Back in the early '70s, when he was 22 years old, Vancouver singer-songwriter Duane O'Kane met fellow tunesmith Colin Brown on a train rolling through the Canadian Rockies.
Brown was visiting from England, and the two hit it off both musically and personally, so plans were made for O’Kane and his singing partner and writer Lorraine Pilling to join the Brit in London to pursue their dreams of a career in the music business.
The three musicians--along with instrumentalist José Gross--ended up recording nine tracks of psychedelic folk under the name Catseye.
Ninety-nine copies of the Catseye album were manufactured in 1973 with plain sleeves so O’Kane could shop copies around to A&R reps and record labels, but despite interest from radio legend John Peel and a connection with the Rocket Record Company, co-owned by Elton John, nothing came of the release.
Until last Monday.
On December 27, 2021, O'Kane announced the release of Catseye on his Facebook page:
"Catseye eventually became a distant, yet cherished memory until 10 years ago when Voluntary In Nature divined one of the original 99 vinyl records in a rural Alberta thrift store and set out to find more about this mysterious album," reads the posting. "From London town to the Canadian Prairies, oh, how these artefacts travel. With limited credits, no printed jacket, and a certified off-the-grid status on the world wide web, it took many years to find the elusive writer, listed only as 'O’Kane,' and their whereabouts.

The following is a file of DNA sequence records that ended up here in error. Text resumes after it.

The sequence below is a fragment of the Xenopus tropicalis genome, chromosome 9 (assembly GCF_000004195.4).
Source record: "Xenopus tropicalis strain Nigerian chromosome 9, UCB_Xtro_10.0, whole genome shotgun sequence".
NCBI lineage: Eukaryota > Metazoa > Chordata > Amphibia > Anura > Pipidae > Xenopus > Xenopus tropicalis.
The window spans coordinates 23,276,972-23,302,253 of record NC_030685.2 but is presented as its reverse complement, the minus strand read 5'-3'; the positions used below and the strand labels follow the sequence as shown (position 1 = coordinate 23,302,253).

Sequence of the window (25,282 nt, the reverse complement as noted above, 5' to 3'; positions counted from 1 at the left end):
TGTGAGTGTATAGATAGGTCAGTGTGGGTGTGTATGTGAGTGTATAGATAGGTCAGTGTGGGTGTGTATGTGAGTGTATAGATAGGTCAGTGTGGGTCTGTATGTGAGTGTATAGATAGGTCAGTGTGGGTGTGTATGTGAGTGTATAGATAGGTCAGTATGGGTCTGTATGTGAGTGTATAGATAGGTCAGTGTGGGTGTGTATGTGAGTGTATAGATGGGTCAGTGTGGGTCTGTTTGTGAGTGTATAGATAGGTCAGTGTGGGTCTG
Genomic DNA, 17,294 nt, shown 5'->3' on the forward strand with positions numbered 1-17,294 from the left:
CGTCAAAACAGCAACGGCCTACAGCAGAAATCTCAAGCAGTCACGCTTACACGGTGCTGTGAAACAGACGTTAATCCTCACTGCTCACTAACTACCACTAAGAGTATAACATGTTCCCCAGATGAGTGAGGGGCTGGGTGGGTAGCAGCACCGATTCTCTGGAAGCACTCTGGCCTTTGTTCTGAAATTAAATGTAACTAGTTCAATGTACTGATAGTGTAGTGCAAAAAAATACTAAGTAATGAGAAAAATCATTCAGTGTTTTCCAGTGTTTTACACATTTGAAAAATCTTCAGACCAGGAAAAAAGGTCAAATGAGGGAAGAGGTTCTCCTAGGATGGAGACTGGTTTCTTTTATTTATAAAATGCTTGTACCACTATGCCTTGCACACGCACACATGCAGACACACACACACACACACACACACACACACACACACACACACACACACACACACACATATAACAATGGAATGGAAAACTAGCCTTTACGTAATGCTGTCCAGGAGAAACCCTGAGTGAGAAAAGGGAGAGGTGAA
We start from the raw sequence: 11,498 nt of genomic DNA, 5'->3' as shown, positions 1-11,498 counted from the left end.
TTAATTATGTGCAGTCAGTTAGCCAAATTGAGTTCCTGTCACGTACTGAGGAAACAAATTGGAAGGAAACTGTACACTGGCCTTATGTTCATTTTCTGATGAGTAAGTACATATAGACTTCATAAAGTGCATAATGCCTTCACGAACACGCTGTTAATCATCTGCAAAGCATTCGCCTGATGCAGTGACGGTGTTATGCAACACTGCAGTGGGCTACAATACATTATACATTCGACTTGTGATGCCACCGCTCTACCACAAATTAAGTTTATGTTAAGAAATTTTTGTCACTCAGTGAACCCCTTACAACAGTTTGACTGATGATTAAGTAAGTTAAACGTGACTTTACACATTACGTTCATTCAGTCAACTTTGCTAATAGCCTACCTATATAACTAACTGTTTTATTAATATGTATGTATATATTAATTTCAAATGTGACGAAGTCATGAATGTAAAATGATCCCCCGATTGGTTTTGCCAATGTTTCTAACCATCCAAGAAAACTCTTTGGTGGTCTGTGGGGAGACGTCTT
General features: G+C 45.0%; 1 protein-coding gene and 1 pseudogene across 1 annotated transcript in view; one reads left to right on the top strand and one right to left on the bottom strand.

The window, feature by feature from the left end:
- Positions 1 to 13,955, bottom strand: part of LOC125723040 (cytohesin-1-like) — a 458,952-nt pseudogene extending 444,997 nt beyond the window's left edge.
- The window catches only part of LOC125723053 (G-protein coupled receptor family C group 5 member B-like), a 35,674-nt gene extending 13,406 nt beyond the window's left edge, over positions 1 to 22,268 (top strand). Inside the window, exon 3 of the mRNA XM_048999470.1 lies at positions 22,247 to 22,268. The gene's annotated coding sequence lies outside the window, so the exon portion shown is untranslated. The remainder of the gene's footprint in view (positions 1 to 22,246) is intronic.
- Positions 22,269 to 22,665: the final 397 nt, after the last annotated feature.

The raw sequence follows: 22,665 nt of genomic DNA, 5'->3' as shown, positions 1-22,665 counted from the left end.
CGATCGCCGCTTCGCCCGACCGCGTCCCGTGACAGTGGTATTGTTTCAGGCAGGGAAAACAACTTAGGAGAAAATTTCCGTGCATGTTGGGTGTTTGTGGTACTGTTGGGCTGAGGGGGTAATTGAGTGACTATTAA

"Cosmically or comically perhaps, we both lived in Vancouver, BC at the time. Needless to say, our minds were blown on a great many levels, but enough story, the music is finally ready for its audience! Please enjoy this intimate, progressive, and lysergic psychedelic masterpiece."
You can check out the Catseye album here.
And speaking of Duane O'Kane music that nobody's heard for a while, I just dug up a review of a five-song cassette that I wrote for the Georgia Straight's Independent Records & Demo Tapes column back on April 22, 1983. (That issue also included my interviews with the Spinners, Chris de Burgh, and Images in Vogue, and reviews of singles and demos by El Dorado, The Living Room, Alec Newell, Kevin Hutchings, the Golden Calgarians, Pete Mason, and Tony Dominelli. Man, was I ever prolific back then.)
This tape is a portion of an LP O'Kane just finished recording at Legend Studios in Washington with former BTO guitarist Randy Bachman. According to O'Kane, three major labels have shown interest in his tunes--Polygram U.S., Capitol Canada, and RCA. Canada. And that isn't surprising considering his five songs sound like healthy radio material.
O'Kane's singing is definitely OK, particularly on the tape's most impressive cut, "Picking Up the Pieces" and his lush, keyboard-based sound is especially catchy on "Hold Your Candle High". The latter tune just reeks with commercial potential, and I expect that the record company that finally does sign O'Kane will not be sorry.
Geez, with brilliantly written endorsements like that, how is Duane O'Kane not a household name?